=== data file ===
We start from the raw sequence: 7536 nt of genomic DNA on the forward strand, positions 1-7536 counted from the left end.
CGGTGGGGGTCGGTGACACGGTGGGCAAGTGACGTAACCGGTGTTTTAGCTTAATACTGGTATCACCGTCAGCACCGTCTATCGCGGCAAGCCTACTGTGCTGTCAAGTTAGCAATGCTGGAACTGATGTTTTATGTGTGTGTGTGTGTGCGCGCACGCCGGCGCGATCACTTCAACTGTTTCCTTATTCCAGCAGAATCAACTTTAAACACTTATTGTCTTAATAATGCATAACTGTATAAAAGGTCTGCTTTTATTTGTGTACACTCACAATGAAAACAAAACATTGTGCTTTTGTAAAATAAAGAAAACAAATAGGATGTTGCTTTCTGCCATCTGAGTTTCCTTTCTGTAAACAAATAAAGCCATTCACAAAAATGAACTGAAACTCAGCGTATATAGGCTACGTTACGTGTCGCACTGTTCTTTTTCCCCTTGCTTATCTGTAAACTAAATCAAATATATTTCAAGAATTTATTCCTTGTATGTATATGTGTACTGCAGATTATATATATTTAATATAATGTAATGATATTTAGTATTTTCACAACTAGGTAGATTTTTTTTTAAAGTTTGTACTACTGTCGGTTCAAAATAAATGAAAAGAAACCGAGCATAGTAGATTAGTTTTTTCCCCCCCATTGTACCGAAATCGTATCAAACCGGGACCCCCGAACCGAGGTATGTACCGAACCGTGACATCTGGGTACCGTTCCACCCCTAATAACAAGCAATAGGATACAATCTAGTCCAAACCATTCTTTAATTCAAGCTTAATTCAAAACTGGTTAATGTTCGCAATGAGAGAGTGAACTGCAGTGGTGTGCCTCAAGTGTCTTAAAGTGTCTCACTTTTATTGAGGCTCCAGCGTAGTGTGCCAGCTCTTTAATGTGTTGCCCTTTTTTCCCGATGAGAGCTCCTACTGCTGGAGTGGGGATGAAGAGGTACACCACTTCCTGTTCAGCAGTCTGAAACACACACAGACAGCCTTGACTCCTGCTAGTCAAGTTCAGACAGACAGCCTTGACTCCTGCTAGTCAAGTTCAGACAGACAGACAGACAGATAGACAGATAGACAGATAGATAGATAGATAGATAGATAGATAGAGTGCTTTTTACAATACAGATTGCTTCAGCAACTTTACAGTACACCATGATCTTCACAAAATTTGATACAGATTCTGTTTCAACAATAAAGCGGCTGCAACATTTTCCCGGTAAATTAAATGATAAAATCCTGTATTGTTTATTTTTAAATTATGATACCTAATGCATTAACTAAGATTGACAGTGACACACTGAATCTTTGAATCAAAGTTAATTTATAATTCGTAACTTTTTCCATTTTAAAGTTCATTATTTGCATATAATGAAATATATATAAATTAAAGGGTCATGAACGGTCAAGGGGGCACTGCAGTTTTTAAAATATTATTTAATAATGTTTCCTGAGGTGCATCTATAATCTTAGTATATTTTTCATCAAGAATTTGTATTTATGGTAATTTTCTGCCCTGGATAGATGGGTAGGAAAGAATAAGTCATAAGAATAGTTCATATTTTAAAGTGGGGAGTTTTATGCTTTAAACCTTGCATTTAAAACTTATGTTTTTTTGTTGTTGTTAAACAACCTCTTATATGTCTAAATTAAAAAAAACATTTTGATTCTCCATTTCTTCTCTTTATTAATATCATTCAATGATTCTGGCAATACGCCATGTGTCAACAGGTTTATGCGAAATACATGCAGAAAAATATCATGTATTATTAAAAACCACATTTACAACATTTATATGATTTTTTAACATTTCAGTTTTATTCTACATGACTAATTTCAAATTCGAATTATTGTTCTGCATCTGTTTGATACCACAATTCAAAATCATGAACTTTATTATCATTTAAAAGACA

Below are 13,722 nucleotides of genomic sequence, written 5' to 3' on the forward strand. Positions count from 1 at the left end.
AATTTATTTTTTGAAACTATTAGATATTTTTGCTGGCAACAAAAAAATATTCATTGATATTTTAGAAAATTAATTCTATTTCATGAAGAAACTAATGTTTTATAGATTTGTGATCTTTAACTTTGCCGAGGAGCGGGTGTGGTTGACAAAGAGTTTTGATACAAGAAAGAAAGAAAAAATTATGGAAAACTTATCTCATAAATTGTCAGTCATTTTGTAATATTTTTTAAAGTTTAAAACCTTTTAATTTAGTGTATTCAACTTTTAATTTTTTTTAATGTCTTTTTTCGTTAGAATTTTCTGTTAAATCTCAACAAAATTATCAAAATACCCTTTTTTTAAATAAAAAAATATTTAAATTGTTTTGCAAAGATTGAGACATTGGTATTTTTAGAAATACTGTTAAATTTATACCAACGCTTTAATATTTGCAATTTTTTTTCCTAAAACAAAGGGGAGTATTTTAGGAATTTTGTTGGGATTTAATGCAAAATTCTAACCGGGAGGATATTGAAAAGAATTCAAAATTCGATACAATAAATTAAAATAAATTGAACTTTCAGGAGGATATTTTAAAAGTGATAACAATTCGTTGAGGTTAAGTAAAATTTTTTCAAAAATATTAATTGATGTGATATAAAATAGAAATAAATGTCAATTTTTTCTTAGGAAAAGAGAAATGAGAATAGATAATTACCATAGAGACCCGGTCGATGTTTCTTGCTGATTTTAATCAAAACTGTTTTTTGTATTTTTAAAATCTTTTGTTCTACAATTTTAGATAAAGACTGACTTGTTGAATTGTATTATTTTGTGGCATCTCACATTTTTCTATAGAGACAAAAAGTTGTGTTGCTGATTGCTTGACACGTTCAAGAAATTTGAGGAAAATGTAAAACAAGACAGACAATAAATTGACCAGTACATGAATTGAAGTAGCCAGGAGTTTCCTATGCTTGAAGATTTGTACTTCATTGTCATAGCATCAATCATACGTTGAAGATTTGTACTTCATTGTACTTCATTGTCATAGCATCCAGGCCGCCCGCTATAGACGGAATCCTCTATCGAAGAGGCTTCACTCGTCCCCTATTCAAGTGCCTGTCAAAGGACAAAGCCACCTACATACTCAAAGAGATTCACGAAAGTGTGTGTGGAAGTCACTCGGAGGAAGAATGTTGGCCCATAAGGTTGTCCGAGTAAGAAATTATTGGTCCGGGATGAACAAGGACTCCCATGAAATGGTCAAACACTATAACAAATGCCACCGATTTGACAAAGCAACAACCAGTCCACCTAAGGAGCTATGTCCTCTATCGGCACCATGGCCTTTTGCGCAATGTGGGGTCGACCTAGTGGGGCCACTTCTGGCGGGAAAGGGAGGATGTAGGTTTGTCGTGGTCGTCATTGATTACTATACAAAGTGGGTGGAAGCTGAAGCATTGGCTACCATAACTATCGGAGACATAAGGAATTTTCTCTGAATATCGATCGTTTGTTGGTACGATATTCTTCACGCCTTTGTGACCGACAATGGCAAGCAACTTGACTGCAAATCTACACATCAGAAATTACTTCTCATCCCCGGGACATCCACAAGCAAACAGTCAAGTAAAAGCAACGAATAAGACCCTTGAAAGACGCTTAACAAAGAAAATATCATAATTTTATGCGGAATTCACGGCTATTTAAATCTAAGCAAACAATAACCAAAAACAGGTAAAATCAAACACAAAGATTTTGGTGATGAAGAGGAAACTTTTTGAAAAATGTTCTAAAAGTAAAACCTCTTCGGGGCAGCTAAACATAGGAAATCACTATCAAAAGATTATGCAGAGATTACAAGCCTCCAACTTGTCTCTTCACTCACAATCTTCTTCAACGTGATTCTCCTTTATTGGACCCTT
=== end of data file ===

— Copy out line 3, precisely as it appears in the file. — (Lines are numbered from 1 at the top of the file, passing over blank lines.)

Below are 13,722 nucleotides of genomic sequence, written 5' to 3' on the forward strand. Positions count from 1 at the left end.